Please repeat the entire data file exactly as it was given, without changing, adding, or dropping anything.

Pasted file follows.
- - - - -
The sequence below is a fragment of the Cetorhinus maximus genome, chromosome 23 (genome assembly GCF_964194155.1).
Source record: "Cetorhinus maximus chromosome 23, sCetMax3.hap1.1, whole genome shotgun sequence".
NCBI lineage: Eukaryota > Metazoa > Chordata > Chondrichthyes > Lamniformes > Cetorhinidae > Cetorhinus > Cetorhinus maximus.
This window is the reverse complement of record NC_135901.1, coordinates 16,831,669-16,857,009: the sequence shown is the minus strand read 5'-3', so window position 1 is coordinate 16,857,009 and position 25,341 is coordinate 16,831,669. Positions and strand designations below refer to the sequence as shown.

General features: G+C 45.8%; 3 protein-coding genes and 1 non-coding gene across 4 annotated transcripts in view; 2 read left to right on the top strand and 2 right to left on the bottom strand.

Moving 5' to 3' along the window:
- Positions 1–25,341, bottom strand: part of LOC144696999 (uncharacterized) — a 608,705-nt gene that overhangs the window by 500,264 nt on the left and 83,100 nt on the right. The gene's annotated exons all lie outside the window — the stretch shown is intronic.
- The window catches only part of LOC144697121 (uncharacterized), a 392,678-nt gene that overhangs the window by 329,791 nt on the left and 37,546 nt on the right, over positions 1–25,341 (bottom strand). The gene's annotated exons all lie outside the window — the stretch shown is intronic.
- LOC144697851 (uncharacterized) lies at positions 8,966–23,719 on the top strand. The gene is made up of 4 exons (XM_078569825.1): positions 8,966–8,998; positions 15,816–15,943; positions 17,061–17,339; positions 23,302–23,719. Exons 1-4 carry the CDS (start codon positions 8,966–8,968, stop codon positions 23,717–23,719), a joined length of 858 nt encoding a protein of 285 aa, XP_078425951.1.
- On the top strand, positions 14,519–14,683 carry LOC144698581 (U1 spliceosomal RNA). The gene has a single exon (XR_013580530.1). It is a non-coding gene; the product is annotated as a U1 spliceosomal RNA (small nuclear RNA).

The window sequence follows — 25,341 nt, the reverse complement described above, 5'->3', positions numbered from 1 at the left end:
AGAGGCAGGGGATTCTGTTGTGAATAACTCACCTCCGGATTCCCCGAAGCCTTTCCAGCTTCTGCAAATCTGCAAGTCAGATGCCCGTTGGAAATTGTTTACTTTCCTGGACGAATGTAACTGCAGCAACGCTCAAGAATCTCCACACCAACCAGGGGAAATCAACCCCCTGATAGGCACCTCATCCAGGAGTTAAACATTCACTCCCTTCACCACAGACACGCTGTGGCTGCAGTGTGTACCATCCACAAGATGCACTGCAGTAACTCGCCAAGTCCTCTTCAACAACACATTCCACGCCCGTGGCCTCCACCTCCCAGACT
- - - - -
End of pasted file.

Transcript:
The sequence below is a fragment of the Cetorhinus maximus genome, chromosome 23 (genome assembly GCF_964194155.1).
Source record: "Cetorhinus maximus chromosome 23, sCetMax3.hap1.1, whole genome shotgun sequence".
NCBI lineage: Eukaryota > Metazoa > Chordata > Chondrichthyes > Lamniformes > Cetorhinidae > Cetorhinus > Cetorhinus maximus.
This window is the reverse complement of record NC_135901.1, coordinates 16,831,669-16,857,009: the sequence shown is the minus strand read 5'-3', so window position 1 is coordinate 16,857,009 and position 25,341 is coordinate 16,831,669. Positions and strand designations below refer to the sequence as shown.

General features: G+C 45.8%; 3 protein-coding genes and 1 non-coding gene across 4 annotated transcripts in view; 2 read left to right on the top strand and 2 right to left on the bottom strand.

Moving 5' to 3' along the window:
- Positions 1–25,341, bottom strand: part of LOC144696999 (uncharacterized) — a 608,705-nt gene that overhangs the window by 500,264 nt on the left and 83,100 nt on the right. The gene's annotated exons all lie outside the window — the stretch shown is intronic.
- The window catches only part of LOC144697121 (uncharacterized), a 392,678-nt gene that overhangs the window by 329,791 nt on the left and 37,546 nt on the right, over positions 1–25,341 (bottom strand). The gene's annotated exons all lie outside the window — the stretch shown is intronic.
- LOC144697851 (uncharacterized) lies at positions 8,966–23,719 on the top strand. The gene is made up of 4 exons (XM_078569825.1): positions 8,966–8,998; positions 15,816–15,943; positions 17,061–17,339; positions 23,302–23,719. Exons 1-4 carry the CDS (start codon positions 8,966–8,968, stop codon positions 23,717–23,719), a joined length of 858 nt encoding a protein of 285 aa, XP_078425951.1.
- On the top strand, positions 14,519–14,683 carry LOC144698581 (U1 spliceosomal RNA). The gene has a single exon (XR_013580530.1). It is a non-coding gene; the product is annotated as a U1 spliceosomal RNA (small nuclear RNA).

The window sequence follows — 25,341 nt, the reverse complement described above, 5'->3', positions numbered from 1 at the left end:
AGAGGCAGGGGATTCTGTTGTGAATAACTCACCTCCGGATTCCCCGAAGCCTTTCCAGCTTCTGCAAATCTGCAAGTCAGATGCCCGTTGGAAATTGTTTACTTTCCTGGACGAATGTAACTGCAGCAACGCTCAAGAATCTCCACACCAACCAGGGGAAATCAACCCCCTGATAGGCACCTCATCCAGGAGTTAAACATTCACTCCCTTCACCACAGACACGCTGTGGCTGCAGTGTGTACCATCCACAAGATGCACTGCAGTAACTCGCCAAGTCCTCTTCAACAACACATTCCACGCCCGTGGCCTCCACCTCCCAGACT